Since I was little, my dad told me I had to work hard to get somewhere. His own example was:
– When I was young, – he said, – it was a late spring and I wanted to go outside play soccer so badly when everyone else was out there. But no, I had to study for the exams. And you know what? I passed all of those, and the boys who played outside and didn’t study – didn’t.
I always had respect for my dad for his trait of being a hard-working and determined person. But his expectations for me didn’t match up with my expectations of walking the path towards my dreams, even though my dreams have changed and shifted over the years. I know our parents want the best for us, and I know my dad worries about me. His expectations of me living my live in a way that he would be proud of puts a weight on my heart though.
My dad has been helpful throughout the years and was happy when I had office jobs that were pretty interesting and let me make living, but he sure is worried about me when I don´t make money and do not build a career going to being a manager and maybe then a senior manager and so forth, and man, it doesn’t look pretty if you look at it from this perspective: no steady income, no office job to climb higher on the administrative career ladder. On the other side what happens is that I won’t tell my dad that my dreams look differently than what he’d want for me to maintain a good relationship.
Isn’t it a same old same old story of fathers and daughters (and sons, of course, not to leave the boys out)? Our parents want us to succeed, and we are forced to live in the shadow of unspoken expectations they have for us. Some lucky ones have the ambitions that match their folks’ likes, some must fight for staying true to their dreams, day in and out.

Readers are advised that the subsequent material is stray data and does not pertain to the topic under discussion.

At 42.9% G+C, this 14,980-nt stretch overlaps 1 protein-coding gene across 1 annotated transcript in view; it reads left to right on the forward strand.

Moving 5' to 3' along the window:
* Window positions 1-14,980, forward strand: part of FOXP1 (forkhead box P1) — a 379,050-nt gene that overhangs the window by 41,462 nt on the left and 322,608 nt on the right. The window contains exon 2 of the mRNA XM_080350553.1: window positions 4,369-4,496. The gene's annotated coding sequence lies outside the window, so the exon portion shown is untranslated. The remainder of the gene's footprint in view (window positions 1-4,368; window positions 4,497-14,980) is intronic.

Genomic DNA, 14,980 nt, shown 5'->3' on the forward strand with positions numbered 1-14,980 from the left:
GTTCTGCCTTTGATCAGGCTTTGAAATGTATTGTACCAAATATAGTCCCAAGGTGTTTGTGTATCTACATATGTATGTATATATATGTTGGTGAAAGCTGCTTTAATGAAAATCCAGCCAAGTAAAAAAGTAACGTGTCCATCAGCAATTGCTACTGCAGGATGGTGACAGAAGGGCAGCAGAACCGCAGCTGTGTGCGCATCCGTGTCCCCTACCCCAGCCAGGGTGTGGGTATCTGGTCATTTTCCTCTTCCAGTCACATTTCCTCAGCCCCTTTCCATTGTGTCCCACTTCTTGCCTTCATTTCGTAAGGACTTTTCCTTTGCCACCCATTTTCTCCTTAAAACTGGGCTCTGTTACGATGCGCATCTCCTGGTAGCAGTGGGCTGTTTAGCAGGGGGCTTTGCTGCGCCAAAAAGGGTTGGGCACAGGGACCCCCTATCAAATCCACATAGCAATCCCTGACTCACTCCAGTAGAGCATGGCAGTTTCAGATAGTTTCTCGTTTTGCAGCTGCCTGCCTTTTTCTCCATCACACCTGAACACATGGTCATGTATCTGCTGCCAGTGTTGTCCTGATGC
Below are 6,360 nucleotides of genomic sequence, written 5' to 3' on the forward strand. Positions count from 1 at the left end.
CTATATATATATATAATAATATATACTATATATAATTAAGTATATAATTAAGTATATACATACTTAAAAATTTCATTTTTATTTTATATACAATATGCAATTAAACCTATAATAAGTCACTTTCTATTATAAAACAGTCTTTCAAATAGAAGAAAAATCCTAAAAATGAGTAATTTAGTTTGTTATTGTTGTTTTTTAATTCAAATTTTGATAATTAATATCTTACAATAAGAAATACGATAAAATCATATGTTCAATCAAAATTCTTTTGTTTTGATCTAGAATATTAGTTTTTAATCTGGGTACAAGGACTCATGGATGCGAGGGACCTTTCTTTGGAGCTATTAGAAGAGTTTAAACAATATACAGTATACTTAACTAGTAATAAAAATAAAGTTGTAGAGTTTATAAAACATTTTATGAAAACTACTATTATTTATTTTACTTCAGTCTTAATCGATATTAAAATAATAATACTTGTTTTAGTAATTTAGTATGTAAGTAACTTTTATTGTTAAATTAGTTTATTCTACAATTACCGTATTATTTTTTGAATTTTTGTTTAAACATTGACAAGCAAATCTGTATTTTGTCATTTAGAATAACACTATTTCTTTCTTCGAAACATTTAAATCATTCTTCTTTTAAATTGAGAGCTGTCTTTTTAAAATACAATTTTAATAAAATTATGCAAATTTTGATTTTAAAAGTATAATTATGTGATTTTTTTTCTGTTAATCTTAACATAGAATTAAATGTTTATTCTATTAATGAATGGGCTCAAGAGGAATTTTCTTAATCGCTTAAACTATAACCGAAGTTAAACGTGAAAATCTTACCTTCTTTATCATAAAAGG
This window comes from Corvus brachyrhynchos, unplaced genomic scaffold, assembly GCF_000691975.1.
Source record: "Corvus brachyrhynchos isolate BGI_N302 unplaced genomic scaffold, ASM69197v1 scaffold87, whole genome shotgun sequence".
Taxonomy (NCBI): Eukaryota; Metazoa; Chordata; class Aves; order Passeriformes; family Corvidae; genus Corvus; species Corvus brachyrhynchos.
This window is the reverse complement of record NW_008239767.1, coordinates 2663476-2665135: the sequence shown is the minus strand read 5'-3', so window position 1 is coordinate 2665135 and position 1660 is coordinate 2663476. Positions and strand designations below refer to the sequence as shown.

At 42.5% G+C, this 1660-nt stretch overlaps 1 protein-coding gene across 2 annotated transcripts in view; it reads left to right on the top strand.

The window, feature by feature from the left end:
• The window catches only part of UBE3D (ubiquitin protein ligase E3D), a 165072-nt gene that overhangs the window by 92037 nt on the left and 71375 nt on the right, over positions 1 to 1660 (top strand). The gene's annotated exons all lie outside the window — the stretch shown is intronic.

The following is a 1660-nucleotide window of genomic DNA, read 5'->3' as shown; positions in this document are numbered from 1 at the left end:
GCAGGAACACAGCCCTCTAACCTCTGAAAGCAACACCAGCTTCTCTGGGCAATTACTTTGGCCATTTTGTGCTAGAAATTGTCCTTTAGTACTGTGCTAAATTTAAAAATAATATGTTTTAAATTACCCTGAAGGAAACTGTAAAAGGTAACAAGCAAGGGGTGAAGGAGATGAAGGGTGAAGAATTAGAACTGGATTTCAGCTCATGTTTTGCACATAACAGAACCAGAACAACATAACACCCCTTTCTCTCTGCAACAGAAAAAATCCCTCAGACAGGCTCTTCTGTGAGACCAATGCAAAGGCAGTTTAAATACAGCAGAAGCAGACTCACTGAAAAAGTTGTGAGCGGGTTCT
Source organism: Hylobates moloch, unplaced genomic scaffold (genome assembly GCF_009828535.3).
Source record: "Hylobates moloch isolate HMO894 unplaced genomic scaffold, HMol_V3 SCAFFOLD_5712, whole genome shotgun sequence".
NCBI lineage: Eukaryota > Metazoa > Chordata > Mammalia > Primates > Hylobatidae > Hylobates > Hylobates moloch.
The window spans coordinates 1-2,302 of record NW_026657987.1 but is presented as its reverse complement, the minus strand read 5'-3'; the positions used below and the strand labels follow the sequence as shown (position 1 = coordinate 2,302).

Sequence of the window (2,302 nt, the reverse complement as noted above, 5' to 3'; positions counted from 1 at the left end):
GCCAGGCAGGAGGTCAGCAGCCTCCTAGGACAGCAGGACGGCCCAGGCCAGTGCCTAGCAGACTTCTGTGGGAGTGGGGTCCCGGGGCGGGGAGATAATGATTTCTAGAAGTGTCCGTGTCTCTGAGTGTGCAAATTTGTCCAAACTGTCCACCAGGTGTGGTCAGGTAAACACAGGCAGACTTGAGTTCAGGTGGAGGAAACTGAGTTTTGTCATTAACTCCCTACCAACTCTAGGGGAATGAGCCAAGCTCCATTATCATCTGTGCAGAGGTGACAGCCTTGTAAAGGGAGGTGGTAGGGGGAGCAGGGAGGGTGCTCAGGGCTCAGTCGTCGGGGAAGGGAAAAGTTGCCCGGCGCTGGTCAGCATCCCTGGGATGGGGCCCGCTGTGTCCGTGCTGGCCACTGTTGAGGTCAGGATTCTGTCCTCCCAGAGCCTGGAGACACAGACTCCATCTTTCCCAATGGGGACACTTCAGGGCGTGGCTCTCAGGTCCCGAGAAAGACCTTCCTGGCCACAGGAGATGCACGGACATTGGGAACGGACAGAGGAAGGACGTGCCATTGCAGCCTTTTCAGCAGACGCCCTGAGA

I assume it’s tough, being a parent, seeing their kids not doing as well as you hoped they would. As my father’s kid I’d say: “I’m trying to make the best out of my life the way I can.” Just like anybody else.
Aren’t we all little kids inside who rebel and want to do things their way? Is it immature?
I have recently read about a very successful businessman and his wife who had a talk with the kids and told they didn’t expect them to work in family business. The kids couldn’t believe it. Moreover, the parents lend the kids money for the time of studies to use it for the fees or living on their own or whatever, with a condition that the money will have to be returned overtime, interest free.
It must be tough to let your kids to do what they want. You’ll always worry about them. But perhaps when we don’t have to live up to the high expectations of our parents, we feel closer to them, there is more space to be trusting and to be ourselves, because we know we are loved for who we are. Asking the question “What would love do?” certainly might help. Will we hide our true dreams from those who love us so much or will we take a risk and live the best way we can one day at a time and with love and respect to those closest people we have being courageous enough to show them who we ar